Processed foods, preservatives, artificial colours
I think most of us intuitively know that processed foods don’t build our health. As a group, processed foods are low-nutrient, inflammatory, and contain ingredients that may trigger food reactions for many of us.
At Healthoholics, we like to go by the rule, “when in doubt, leave it out”. If we can’t be reasonably sure that a food is building our health, we’re better off without it in our diets.
Sugar and artificial sweeteners
The World Health Organization recommends we consume no more than 20 teaspoons of sugar per day, even better if we can curb our consumption around 10 teaspoons. Unfortunately, many of the processed foods we North American’s have grown to love are absolutely loaded with sugar.
Did you know that a single 12-ounce cola contains about 10 teaspoons of sugar? A single serving of frosted cereal generally contains more than four, and a 2-ounce single-serving of gummy bears usually contains over 11 teaspoons. When you consider that these amounts do not include the natural sugars we derive from dairy products or fruit – it becomes easy to see how quickly we can overdo it with sugar.
To make a complicated process sound simple… when we eat sugar, our body not only produces insulin to help us deal with the barrage of empty calories, but also cortisol, from our adrenal glands. Overtime, especially when paired with other dietary and lifestyle stressors, the adrenal glands become fatigued from the constant over-production of cortisol.
We must be very mindful of our sugar consumption in the 21st century.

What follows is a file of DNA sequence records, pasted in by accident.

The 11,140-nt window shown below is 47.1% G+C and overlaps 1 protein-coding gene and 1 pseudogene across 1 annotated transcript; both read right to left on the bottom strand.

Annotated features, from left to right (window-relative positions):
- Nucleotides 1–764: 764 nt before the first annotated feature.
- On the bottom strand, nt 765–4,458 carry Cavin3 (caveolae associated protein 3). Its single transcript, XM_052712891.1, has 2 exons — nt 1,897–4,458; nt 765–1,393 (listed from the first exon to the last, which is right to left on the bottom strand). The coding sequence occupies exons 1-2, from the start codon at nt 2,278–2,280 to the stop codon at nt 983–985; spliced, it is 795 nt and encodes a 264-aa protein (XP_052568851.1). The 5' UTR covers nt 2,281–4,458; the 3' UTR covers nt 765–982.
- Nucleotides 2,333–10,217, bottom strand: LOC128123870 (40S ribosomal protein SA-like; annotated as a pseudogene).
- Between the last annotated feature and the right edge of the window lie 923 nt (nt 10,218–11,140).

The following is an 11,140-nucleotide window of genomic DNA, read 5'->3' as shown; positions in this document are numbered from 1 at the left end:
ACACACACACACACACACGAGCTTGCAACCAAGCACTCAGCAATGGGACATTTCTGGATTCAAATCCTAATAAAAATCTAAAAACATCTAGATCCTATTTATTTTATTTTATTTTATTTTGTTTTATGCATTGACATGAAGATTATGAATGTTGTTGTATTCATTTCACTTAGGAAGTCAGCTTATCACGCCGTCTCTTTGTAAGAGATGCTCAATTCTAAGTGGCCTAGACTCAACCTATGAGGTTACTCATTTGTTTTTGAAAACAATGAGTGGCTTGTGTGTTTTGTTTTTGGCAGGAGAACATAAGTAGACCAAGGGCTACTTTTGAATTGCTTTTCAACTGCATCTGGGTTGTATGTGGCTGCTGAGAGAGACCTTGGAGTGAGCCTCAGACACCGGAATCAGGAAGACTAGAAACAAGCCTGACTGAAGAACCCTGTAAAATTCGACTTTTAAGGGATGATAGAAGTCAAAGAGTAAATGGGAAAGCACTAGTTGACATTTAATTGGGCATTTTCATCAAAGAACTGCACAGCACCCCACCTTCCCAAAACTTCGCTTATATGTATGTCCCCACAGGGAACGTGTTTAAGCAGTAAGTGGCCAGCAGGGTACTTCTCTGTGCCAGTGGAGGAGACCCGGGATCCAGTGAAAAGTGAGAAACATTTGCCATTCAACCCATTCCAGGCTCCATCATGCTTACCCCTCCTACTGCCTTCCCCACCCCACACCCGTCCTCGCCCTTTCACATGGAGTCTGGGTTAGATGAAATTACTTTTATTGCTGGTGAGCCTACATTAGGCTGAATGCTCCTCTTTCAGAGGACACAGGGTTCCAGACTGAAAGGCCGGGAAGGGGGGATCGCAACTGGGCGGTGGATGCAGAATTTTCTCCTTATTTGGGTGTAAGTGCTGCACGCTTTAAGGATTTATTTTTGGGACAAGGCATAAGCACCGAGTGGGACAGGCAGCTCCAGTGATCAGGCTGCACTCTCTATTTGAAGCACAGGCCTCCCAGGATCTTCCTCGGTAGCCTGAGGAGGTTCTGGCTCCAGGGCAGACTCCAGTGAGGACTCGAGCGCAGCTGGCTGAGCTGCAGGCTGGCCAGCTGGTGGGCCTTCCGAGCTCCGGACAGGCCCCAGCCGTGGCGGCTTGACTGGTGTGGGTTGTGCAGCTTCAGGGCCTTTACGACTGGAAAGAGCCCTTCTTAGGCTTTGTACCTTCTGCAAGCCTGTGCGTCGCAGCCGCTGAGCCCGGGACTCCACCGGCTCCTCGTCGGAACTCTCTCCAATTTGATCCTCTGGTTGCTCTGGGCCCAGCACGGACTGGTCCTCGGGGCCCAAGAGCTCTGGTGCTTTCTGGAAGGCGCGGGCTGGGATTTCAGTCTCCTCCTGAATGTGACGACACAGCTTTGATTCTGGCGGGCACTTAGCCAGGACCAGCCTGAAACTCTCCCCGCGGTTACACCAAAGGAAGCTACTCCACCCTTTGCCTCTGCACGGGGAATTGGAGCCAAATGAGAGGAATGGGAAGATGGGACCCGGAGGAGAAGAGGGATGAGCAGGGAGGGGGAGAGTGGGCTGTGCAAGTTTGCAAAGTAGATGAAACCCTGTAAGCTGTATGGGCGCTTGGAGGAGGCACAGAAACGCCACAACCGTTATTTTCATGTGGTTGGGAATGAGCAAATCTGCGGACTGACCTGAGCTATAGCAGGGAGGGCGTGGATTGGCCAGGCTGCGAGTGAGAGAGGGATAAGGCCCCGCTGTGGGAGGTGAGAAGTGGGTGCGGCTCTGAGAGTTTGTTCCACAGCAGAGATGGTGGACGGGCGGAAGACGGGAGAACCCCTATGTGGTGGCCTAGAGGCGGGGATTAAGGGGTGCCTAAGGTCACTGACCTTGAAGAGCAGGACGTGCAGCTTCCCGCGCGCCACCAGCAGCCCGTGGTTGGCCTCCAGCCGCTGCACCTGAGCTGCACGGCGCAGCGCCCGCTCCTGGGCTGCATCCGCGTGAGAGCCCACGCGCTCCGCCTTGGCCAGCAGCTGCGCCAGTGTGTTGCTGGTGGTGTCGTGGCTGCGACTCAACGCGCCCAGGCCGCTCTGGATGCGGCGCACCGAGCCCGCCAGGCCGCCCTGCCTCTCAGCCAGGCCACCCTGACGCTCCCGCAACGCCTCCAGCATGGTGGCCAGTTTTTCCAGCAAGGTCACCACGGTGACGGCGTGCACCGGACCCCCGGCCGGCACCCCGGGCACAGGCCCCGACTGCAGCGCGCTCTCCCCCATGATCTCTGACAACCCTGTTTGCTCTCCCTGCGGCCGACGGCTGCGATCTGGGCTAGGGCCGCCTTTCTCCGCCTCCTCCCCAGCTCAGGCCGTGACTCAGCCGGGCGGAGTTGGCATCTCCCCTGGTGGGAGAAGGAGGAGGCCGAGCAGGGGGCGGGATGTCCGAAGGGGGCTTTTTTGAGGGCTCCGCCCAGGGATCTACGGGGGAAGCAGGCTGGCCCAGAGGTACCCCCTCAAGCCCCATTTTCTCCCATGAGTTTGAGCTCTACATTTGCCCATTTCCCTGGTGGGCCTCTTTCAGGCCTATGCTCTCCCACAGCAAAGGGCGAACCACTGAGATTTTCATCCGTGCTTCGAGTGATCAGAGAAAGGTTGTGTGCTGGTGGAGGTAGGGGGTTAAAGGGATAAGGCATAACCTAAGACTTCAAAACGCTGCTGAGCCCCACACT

Please, don’t swap natural sugars for artificial sweeteners. It seems like a simple fix, but artificial sweeteners don’t fit well into the “when in doubt, leave it out” rule.
Alcohol is a stress on our bodies. Just like sugar, when we consume alcohol, it forces our adrenal glands to output cortisol as part of the stress response.
Caffeine is also a stressor to the body. Caffeine comes in many forms including chocolate, coffee, cola, and energy drinks, and has a particular affinity for stressing our adrenal glands.
Food to Include to Support the Adrenals
Himalayan sea salt or Celtic salt are great choices. These less-refined salts contain trace minerals that help balance the adrenal glands’ function.
I recommend the average adult eat 6 – 8 servings of vegetables per day. Yes, it’s a lot, do it anyway. Haha!
And, remember to eat a rainbow! Brightly coloured equals nutrient dense. Each colour provides a differing focus of phytonutrients, so choose a variety every day.
Coconut, olive, or avocado oils can be used for cooking. Oils like flax, hemp or walnut are delicious when drizzled over, or into, cool foods. All these oils offer different essential fats, which provide the building blocks for our adrenal hormones.
Quality protein in moderation
The quality of the protein we consume is important. Grass fed beef, free range poultry, and wild caught fish are all excellent options. If you’re looking for plant-based proteins nuts and seeds can be a nutrient-dense addition.
Adaptogenic herbs, often taken in the form of a calming tea, can further support recovery. Ashwagandha, rhodiola, and holy basil are traditionally known to have an affinity for helping us “adapt” by modulating our response to stress.
If it seems like a lot to take on, I’m here to help. You can book a one-on-one appointment here, I’d love to support you!